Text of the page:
Single-cell artificial microbial community analyses

We used AGAMEMNON to analyze an artificial microbial community originating from a microbial single-cell sequencing technique (SiC-Seq) [38]. The community consists of 8 bacterial species and 2 yeasts. We created a reference comprising 116 complete genomes (278 sequences) including the genomes used to create the synthetic community. The rest of the genomes were microorganisms belonging to the same genera as the species used for the construction of the synthetic microbial community (Additional file 4: Supplementary Table S5 - “single-cell genomes”). We quality-checked and pre-processed the SiC-Seq dataset by grouping the reads under the barcode they belong and removed all barcodes with < 50 reads, yielding a little more than 48,000 unique barcode groups (cells). We then applied AGAMEMNON to identify and quantify the abundances of the microbial species. Finally, similarly to the analyses conducted in Lan et al. [38], we considered the most commonly mapped species (in terms of read counts) as the species from which the cell originates. We then counted the number of cells per species, divided with the total number of cells and multiplied by 100 to acquire the species’ relative abundances. We utilized the bright-field microscopy results from SiC-Seq paper as the reference annotation for this dataset and to derive AGAMENON’s accuracy in single-cell data.

Ready-to-use microbial references

AGAMEMNON supports a wide variety of research settings including investigations of microbial abundance (Genus, Species, sub-Species) in host-derived samples (tissue/cell RNA/DNA, fecal). Therefore, we created 4 distinct indices to support different analysis scenarios: (A) Human microbiome: a manually curated dataset for use in human-specific investigations. This human-specific reference comprises ~ 2233 bacterial and 10 archaeal genomes, mainly retrieved from the Human Microbiome Project [2] and a manually curated corpus of independent studies which comprised samples from different human body sites (Additional file 4: Supplementary Table S4 - “Ready-to-use references”). (B) NCBI Complete Species: the second ready-to-use reference has a more generic nature, comprising all of the NCBI’s complete species and reference bacterial genomes, amounting to ~ 1687 bacterial genomes, 138 reference archaeal genomes, and 17 eukaryotic genomes (Additional file 4: Supplementary Table S4 - “Ready-to-use references”). (C) Common Cell Biology Contaminants: the third reference contains ~ 120 common contaminant microbial organisms derived from curating the literature to support analyses where AGAMEMNON is used for contaminant detection (Additional file 4: Supplementary Table S4 - “Ready-to-use references”). (D) Expanded Common Contaminants: Finally, the fourth and final reference consists of the dataset C), expanded with ~ 1300 viral vector sequences (Additional file 4: Supplementary Table S4 - “Ready-to-use references”).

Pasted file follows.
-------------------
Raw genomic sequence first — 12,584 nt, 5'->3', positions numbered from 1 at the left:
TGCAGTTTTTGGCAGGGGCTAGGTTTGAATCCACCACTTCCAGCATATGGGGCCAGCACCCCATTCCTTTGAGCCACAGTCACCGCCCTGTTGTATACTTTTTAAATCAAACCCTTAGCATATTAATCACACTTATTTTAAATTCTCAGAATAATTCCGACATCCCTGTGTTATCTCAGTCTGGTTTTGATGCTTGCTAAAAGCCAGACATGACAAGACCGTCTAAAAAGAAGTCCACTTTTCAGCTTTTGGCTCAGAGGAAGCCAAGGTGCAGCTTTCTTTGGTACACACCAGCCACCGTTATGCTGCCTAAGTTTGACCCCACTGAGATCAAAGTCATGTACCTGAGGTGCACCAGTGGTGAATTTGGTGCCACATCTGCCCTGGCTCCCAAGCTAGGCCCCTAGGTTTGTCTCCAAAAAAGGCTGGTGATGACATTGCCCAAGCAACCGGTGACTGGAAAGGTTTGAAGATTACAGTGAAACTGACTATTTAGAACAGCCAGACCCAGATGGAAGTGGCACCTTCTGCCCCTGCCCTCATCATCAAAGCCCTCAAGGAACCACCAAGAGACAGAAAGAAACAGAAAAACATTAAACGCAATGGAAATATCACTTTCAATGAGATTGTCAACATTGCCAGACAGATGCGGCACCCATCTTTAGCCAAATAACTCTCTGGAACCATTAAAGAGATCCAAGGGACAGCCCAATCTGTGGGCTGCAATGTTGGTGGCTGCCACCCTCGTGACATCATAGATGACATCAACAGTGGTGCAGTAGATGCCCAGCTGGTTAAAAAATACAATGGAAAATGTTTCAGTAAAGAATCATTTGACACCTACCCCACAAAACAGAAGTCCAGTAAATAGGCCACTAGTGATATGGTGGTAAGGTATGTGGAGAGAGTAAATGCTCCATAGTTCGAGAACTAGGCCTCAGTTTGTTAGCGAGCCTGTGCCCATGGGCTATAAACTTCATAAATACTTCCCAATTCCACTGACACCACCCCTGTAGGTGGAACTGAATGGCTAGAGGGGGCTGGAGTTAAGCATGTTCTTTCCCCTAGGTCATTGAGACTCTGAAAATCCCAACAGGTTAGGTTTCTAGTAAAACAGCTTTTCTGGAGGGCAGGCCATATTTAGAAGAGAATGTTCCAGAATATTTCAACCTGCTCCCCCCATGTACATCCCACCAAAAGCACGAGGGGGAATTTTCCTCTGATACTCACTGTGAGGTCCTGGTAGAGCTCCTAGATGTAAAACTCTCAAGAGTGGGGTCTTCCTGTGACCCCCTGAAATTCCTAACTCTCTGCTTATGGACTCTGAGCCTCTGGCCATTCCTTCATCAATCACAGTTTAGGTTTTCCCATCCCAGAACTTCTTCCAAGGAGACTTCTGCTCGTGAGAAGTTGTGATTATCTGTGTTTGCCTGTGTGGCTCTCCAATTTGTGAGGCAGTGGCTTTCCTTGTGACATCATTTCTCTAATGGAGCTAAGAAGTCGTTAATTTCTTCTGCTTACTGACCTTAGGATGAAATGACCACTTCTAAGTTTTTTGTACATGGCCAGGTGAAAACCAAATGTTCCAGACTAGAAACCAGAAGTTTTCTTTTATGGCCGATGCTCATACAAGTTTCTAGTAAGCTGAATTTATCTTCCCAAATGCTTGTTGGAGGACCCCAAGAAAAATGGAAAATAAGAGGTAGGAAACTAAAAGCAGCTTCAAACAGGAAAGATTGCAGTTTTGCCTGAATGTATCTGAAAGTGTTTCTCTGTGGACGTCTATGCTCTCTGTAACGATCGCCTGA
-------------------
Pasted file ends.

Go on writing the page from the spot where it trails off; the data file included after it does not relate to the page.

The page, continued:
Visualizations and data exploration modules

Using R-Shiny, we developed a graphical user interface for the interactive visualization and exploration of the results produced by AGAMEMNON (Fig. 7). Apart from the visualizations and exploratory modes, AGAMEMNON also hosts a set of meta-analysis modules that can be executed on-the-fly. The application supports heatmaps, boxplots, and Manhattan plots of the microbial abundances and/or expression, taxa identified, and the detection rates per sample, or any other phenotypic characteristic upon selection. Users can select grouping variables and perform exploratory investigations in real time. The meta-analysis modules include diversity index analyses (Shannon, Simpson), principal component analysis (PCA), and multidimensional scaling (MDS) while supporting between different types of distances (Bray-Curtis, Euclidean, Canberra, etc.). Importantly, users can perform differential abundance/expression analyses using different models and methods directly from AGAMEMNON. Finally, the application offers a series of interactive data tables containing the phenotypic information and full lineages of the microbial genomes identified. Under the hood, our Shiny application is developed in R using a series of R libraries including Shiny, metagenomeSeq, and biomformat [76].

Differential abundance/expression analysis statistical models